In a judgment that starts like a spy novel, the judge said it best: “In this case of sinister characters, fraud and spurious dealings with two forged cheques worth $156,250 US, I must decide who is the victim.”
In 1996, Dr. Nasrim Karim, a Calgary dentist and entrepreneur, became interested in buying a 50-per-cent share of the British Columbia rights for Blimpie Subs & Salads from Winston Taylor, an Oregon businessman.
Karim met Taylor in Oregon and Taylor suggested Karim purchase 25 per cent for $156,250 US, and the second 25 per cent for $150,000 US. Karim sent Taylor a letter of intent and a $30,000 US deposit cheque, payable to William Dunn Esq. (In Trust), whom Taylor said was his lawyer. Less than a month later, Karim sent a second cheque, similarly drawn, for the balance of $126,250 US.
According to court documents filed with Court of Queen’s Bench in Calgary, Taylor had signed the back of Karim’s cheques as William Dunn, but the U.S. bank that deposited the cheques has been unable to locate any such person. In addition, the court noted that Taylor had associated himself in other Blimpie transactions with a person named William Dunn, whom court documents indicate was likely not a lawyer.
Karim sued her bank, the Bank of Nova Scotia, in 2003 for cashing a forged cheque.
But the bank argued to the court that it was the victim, and is not responsible for refunding the money as it would be if the cheques were forged. The bank said that to establish a forgery, the claimant must prove the payee’s name was endorsed without his authority.
Justice Bryan Mahoney disagreed, deciding instead that Taylor and “the shadowy figure, Dunn” were likely not working together in this particular fraud, and so forgery likely occurred.
However, to get reimbursement for a forgery, Karim would have had to give notice to the bank within a year, but in her case, it was three. The claim against the Bank of Nova Scotia was dismissed and Karim is out her money.
Gas prices may be high, but the price of gas traders is even higher - or so confirmed a recent court battle between a trading and marketing company in Calgary and its senior trader.
Brian Chrumka was employed by TransCanada Energy Ltd. from 1992 to 2001. In late 2001, Mirant Canada Energy Marketing Ltd. purchased contracts (related to gas trading, marketing, transportation and storage agreements) from TransCanada, and hired Chrumka as a gas trader.
Court documents say Chrumka received $300,000 as a performance bonus for 2001, and $1.95 million for 2002, but a dispute over his $350,000 bonus for 2003 was recently argued before Calgary’s Court of Queen’s Bench.
In mid 2003, Mirant applied for protection under the Companies’ Creditors Arrangement Act (Canada), and began looking for a buyer for its gas-trading operations. Chrumka, under a Retention Payment Agreement, agreed to receive $806,910 in retention payments and a bonus if he stayed with Mirant until his termination.
In March 2004, Mirant terminated Chrumka’s employment. The next day Chrumka joined Toronto Dominion Bank.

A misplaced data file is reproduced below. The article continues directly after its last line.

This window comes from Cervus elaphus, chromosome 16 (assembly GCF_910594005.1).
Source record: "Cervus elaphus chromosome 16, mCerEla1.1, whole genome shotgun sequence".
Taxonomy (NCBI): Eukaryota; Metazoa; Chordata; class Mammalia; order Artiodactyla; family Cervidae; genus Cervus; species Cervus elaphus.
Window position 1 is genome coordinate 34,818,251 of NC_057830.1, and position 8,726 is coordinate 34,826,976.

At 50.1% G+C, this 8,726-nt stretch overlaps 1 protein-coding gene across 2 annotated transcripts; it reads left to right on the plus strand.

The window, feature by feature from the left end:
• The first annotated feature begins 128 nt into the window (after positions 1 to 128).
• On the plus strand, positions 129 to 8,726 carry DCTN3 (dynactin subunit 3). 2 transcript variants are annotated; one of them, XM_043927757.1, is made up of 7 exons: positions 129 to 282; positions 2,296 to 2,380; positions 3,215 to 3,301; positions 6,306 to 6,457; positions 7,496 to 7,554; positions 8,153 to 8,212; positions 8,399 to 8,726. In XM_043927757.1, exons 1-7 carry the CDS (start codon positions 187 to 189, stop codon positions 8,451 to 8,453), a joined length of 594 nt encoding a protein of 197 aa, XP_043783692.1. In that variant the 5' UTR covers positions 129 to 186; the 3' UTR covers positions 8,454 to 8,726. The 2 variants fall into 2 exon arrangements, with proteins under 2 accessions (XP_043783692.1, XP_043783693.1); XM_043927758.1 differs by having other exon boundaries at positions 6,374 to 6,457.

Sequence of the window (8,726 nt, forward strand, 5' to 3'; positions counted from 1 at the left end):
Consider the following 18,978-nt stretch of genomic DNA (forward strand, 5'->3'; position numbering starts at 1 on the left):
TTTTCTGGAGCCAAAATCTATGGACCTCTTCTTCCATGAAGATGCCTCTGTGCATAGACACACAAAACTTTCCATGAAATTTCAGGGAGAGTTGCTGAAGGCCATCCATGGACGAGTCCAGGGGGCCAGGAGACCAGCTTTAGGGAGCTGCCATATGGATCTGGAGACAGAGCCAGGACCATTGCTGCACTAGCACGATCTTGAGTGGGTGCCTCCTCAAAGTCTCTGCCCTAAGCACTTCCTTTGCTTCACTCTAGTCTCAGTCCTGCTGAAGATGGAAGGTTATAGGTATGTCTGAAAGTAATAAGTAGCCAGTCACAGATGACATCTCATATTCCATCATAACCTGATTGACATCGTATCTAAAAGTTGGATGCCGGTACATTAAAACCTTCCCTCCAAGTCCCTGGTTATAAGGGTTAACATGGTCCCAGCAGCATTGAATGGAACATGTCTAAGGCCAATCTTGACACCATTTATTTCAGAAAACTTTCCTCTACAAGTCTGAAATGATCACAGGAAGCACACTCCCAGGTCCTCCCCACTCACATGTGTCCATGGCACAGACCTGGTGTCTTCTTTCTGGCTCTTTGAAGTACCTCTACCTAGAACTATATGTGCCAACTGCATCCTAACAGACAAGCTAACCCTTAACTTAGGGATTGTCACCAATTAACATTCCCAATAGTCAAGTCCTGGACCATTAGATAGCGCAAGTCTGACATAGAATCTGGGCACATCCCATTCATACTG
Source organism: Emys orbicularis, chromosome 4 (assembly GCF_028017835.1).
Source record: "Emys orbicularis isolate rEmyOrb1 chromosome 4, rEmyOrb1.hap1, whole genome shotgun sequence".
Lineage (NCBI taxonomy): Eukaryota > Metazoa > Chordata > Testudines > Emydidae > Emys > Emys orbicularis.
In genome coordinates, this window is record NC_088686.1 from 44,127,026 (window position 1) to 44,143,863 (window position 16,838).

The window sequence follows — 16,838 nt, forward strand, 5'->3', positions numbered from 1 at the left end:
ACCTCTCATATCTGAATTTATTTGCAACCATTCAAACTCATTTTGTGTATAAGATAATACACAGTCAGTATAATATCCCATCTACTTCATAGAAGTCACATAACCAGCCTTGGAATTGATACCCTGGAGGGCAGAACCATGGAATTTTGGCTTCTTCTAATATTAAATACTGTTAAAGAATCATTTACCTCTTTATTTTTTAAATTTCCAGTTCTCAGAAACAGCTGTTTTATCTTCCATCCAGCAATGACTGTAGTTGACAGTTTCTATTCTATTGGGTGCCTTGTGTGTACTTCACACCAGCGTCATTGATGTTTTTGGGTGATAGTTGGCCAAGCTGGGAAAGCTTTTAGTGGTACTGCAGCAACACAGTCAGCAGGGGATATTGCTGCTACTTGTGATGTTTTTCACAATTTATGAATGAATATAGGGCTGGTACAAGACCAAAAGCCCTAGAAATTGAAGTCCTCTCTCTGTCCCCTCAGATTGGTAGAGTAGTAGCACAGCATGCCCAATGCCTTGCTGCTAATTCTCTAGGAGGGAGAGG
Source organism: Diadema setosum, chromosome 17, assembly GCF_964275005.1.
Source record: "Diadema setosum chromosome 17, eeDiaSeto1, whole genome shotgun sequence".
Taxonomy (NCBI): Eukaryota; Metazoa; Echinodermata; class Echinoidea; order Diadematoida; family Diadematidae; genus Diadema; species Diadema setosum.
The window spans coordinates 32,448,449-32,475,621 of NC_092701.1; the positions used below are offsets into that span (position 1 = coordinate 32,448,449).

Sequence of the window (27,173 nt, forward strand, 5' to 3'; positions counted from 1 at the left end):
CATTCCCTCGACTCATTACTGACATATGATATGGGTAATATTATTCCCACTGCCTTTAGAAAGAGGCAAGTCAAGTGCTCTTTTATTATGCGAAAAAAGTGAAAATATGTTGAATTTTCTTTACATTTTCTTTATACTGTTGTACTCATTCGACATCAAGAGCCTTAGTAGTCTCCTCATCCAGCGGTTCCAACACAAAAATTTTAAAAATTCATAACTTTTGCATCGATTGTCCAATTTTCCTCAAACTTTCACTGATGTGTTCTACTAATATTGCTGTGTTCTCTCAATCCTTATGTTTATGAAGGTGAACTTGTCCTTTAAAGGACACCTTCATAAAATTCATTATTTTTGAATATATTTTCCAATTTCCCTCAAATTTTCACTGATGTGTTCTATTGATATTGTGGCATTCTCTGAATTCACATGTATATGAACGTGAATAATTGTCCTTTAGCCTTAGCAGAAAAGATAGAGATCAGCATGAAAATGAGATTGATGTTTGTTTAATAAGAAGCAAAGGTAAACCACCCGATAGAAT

Chrumka took Mirant to court, claiming entitlement to a severance package and $2.6 million for a 2003 bonus (five per cent of profits he generated), instead of the $350,000 he received.
Mirant argued that payment of any bonus is discretionary, and in light of its financial status, a decrease of Chrumka’s bonus was warranted.
Justice C.A. Kent found that as severance, Chrumka is entitled to pay in lieu of notice, but has mitigated his damages by starting work the next day after termination.
As such, he is only entitled to $29,166, an estimate of the difference between Mirant’s and TD Bank’s compensation.
For the 2003 bonus, Justice Kent found that although Chrumka may have believed insolvency of the company would not affect compensation levels, he “had to know that there was a risk in staying with the company,” and let the original $350,000 payment stand. Mirant has also offered to pay the $469,000 bonus embedded in the retention agreement.
Inline skating may be similar to ice skating in many ways, but coming to a stop is not one of them. An Edmonton man and his hip found this out the hard way.
Robert Rozenhart enrolled in inline skating classes through The Skier’s Sport Shop (Edmonton) Ltd. According to recent court documents, when Rozenhart arrived for the lessons, he was told the instructor was running late, but that he should go to Government House Park where the lessons would take place and get ready.
While fitting his rental skates, the owner of Skier’s mentioned that inline skating was “very similar to ice skating.”
Rozenhart went to the park and decided to try skating before the instructor arrived.
In an attempt to stop in ice-skating fashion, he fell and broke his hip, then sued the company.
In a case heard in 2002, Justice D. Lee found that responsibility for the accident was divided: Skier’s 25 per cent and Rozenhart 75 per cent.
Skier’s recently appealed to be released from responsibility, and Rozenhart cross-appealed to make the split 50-50.
The Court of Appeal in Edmonton found that by omitting that fact that braking is different on inline than on ice skates, the phrase “very similar to ice skating” can be deemed inaccurate.
As such, the court will not overturn Skier’s partial responsibility.
However, by not waiting for the instructor, Rozenhart must still shoulder most of the blame.
The appeal and cross-appeal were dismissed.
Cases taken from recent Alberta court documents.)